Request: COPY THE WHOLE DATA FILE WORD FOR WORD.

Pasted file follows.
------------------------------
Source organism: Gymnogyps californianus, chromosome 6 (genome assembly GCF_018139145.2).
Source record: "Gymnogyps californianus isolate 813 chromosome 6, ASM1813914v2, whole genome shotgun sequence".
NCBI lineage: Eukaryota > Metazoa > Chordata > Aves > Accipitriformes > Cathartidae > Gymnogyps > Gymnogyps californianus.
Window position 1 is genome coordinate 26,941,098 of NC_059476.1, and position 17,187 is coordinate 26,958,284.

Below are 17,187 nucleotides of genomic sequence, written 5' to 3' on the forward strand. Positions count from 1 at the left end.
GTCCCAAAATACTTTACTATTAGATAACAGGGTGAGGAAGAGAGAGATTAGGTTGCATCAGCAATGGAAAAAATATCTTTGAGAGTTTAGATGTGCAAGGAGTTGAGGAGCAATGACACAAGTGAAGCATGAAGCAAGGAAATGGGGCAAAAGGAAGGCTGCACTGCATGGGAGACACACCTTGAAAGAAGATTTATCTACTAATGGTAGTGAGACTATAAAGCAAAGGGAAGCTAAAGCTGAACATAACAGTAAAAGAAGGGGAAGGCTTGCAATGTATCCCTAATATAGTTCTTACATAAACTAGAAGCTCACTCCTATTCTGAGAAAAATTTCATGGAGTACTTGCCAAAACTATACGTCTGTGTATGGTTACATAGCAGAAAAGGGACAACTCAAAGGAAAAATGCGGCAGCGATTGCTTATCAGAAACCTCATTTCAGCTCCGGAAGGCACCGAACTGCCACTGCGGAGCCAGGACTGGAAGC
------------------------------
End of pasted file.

Source organism: Gymnogyps californianus, chromosome 6 (genome assembly GCF_018139145.2).
Source record: "Gymnogyps californianus isolate 813 chromosome 6, ASM1813914v2, whole genome shotgun sequence".
NCBI lineage: Eukaryota > Metazoa > Chordata > Aves > Accipitriformes > Cathartidae > Gymnogyps > Gymnogyps californianus.
Window position 1 is genome coordinate 26,941,098 of NC_059476.1, and position 17,187 is coordinate 26,958,284.

Below are 17,187 nucleotides of genomic sequence, written 5' to 3' on the forward strand. Positions count from 1 at the left end.
GTCCCAAAATACTTTACTATTAGATAACAGGGTGAGGAAGAGAGAGATTAGGTTGCATCAGCAATGGAAAAAATATCTTTGAGAGTTTAGATGTGCAAGGAGTTGAGGAGCAATGACACAAGTGAAGCATGAAGCAAGGAAATGGGGCAAAAGGAAGGCTGCACTGCATGGGAGACACACCTTGAAAGAAGATTTATCTACTAATGGTAGTGAGACTATAAAGCAAAGGGAAGCTAAAGCTGAACATAACAGTAAAAGAAGGGGAAGGCTTGCAATGTATCCCTAATATAGTTCTTACATAAACTAGAAGCTCACTCCTATTCTGAGAAAAATTTCATGGAGTACTTGCCAAAACTATACGTCTGTGTATGGTTACATAGCAGAAAAGGGACAACTCAAAGGAAAAATGCGGCAGCGATTGCTTATCAGAAACCTCATTTCAGCTCCGGAAGGCACCGAACTGCCACTGCGGAGCCAGGACTGGAAGC